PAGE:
If you’re heading to the top of the iconic mountain to look for a dead man and a 100-year-old camera, you want to start by running some tests on your device.
On the morning of July 10, 2018, a cook at K2 Base Camp in Pakistan was looking through his binoculars toward Broad Peak when he spotted something that looked like a body about 2,000 feet below the summit. The cook shared his discovery with Bartek Bargiel and his brother Andrzej, members of a Polish expedition hoping to make the first ski descent of K2, the world’s second-highest mountain. At first, the Poles thought they were looking at a corpse. But after more careful study they realized that it was a man in distress, clinging to the side of the mountain with an ice axe. There was no communication between the teams in the two separate base camps, so the Poles immediately dispatched one of their teammates, who took off running to the other camp, which was five miles down-glacier.
When he got there, he radioed back to the Bargiel brothers that the climber in trouble was the legendary British alpinist Rick Allen, who had set off on a solo attempt to push a new route up the mountain. His team hadn’t seen or heard from him for 36 hours. Bartek immediately thought of the recreational drone that he had brought with him to film his brother skiing down K2. It was a consumer-grade device called the Mavic Pro that weighed only one and a half pounds and fit in the palm of his hand. As far as he knew, no one had ever flown a small drone at this altitude, but he believed it was possible. If he could somehow reach Allen’s position, he might be able to see what was happening. And besides, it was a great way to test his theory before trying it on K2.
Several months earlier, Bartek had hacked the drone’s flight control software. Off the shelf, the Mavic Pro limits flight to only 1,640 feet above the launch point. This obviously wasn’t going to work for filming a skier descending from the summit of K2. Luckily, the manufacturer of the drone, a Chinese company called Dà-Jiāng Innovations, or DJI, had left a development debug code in one of its applications that had given Bartek a back door into the software.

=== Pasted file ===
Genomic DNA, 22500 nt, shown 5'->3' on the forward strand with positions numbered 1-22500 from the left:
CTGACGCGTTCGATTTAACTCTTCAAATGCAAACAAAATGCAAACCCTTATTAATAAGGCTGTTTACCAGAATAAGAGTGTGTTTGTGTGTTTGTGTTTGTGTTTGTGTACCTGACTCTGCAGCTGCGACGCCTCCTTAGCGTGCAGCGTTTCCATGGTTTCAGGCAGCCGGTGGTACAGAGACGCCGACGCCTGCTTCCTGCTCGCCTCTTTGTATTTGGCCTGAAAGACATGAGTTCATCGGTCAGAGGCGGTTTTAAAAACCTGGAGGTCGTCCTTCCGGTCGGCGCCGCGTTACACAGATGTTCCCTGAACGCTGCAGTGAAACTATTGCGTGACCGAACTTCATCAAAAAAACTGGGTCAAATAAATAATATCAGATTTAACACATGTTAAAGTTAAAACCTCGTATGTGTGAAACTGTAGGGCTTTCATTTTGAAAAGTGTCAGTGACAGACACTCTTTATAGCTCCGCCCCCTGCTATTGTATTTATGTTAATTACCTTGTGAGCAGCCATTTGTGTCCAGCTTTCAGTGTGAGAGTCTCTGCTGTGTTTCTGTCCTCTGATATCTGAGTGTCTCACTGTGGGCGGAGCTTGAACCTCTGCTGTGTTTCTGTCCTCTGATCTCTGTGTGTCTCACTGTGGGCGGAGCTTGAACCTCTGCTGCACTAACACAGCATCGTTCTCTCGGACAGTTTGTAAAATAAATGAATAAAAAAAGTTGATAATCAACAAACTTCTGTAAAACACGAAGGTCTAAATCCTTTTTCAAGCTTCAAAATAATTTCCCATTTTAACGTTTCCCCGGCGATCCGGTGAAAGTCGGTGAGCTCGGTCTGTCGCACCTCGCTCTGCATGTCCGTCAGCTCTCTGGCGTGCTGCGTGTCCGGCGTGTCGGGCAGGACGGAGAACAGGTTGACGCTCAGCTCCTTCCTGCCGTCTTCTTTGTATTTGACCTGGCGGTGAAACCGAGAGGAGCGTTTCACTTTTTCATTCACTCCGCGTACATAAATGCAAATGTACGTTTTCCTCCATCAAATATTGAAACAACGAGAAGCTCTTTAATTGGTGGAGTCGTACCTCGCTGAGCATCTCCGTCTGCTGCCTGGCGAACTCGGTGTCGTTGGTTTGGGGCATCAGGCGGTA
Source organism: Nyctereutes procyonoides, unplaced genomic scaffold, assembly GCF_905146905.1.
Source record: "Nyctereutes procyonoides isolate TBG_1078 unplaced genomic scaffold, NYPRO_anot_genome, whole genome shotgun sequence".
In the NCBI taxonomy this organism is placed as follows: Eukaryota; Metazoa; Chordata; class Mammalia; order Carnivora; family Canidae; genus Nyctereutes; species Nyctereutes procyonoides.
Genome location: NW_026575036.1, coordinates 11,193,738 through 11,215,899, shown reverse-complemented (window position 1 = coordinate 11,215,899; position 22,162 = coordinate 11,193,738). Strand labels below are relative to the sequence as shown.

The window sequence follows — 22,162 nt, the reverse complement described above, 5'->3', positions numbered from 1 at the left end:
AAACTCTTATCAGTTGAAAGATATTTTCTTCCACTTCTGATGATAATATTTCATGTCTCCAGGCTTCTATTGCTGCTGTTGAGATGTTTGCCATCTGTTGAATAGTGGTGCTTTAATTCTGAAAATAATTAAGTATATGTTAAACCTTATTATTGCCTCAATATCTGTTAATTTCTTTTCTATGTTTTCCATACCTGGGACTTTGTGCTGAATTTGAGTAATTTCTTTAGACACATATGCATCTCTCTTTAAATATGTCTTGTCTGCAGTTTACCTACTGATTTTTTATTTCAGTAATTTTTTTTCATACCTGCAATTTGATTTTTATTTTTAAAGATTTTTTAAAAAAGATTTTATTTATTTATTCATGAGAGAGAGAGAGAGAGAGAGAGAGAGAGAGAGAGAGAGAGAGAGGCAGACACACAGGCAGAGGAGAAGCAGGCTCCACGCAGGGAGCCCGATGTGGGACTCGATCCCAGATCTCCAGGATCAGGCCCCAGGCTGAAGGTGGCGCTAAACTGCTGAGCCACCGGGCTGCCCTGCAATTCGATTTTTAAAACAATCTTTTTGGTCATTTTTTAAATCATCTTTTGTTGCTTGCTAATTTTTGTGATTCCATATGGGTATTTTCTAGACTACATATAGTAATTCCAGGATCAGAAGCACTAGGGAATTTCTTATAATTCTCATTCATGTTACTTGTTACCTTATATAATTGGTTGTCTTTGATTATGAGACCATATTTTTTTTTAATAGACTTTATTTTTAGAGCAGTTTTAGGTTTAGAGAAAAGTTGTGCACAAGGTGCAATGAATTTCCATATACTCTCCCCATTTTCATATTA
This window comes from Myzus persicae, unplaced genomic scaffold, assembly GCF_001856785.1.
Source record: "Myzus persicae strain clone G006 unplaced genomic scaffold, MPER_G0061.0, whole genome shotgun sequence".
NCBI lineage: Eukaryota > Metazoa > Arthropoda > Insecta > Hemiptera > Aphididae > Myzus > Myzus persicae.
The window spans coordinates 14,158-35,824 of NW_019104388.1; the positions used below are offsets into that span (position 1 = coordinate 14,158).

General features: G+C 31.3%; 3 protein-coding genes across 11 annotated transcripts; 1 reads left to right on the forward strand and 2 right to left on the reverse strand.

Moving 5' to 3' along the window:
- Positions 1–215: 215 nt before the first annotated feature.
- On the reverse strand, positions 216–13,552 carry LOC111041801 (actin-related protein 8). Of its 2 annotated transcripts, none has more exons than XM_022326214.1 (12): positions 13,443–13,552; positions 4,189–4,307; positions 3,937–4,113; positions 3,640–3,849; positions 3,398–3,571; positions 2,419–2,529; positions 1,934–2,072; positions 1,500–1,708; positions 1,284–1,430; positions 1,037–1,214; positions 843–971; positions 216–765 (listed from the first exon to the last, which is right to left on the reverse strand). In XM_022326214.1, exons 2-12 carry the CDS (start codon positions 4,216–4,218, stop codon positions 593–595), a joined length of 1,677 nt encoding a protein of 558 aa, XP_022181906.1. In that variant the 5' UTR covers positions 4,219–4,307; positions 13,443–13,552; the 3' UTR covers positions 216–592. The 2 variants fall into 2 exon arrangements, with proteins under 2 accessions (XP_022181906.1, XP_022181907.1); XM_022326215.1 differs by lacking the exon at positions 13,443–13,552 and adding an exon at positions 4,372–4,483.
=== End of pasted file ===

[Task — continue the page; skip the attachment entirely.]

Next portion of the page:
Bartek quickly launched the drone, which sped over the glaciers toward Allen. When the drone was about three miles out, it suddenly stopped, reversed course, and began flying home. Bartek realized that while he had unlocked the drone’s height ceiling, the security controls on the battery were still in place and had directed the drone back home so that it wouldn’t run out of power midflight. While Allen languished at around 24,300 feet, nearly 8,000 feet higher than K2 base camp, Bartek plugged the drone into his computer and tried hacking into the battery’s security system.
His hack worked, and Bartek launched the drone again. Minutes later, he found Allen’s position on the steep slope and took a series of photos from about 100 feet away. The images showed Allen lying on his chest, hanging from his ice axe by both arms. A short distance below him, a gaping crevasse cut across the slope at the lip of a horrific 6,000-foot wall of sheer ice cliffs. Bartek recorded Allen’s location with the drone’s GPS and radioed the coordinates to Broad Peak Base Camp to guide the rescue team. It turned out that none of the climbers on Broad Peak had a working GPS device, so Bartek loaded a fresh battery into the drone and flew it back to K2.
He started flying it back and forth between Allen and the rescuers like a flying Saint Bernard with its cask of brandy. After several hours of tromping through the wind-sculpted snow, they found Allen at 7:30 pm and helped him descend to Camp 3 in the dark. It was later reported that Allen had fallen approximately 1,200 feet while descending alone from a summit attempt in a storm.
I happened upon the story of Rick Allen’s rescue at exactly the moment I was contemplating whether I could use drones on my own expedition to the roof of the world.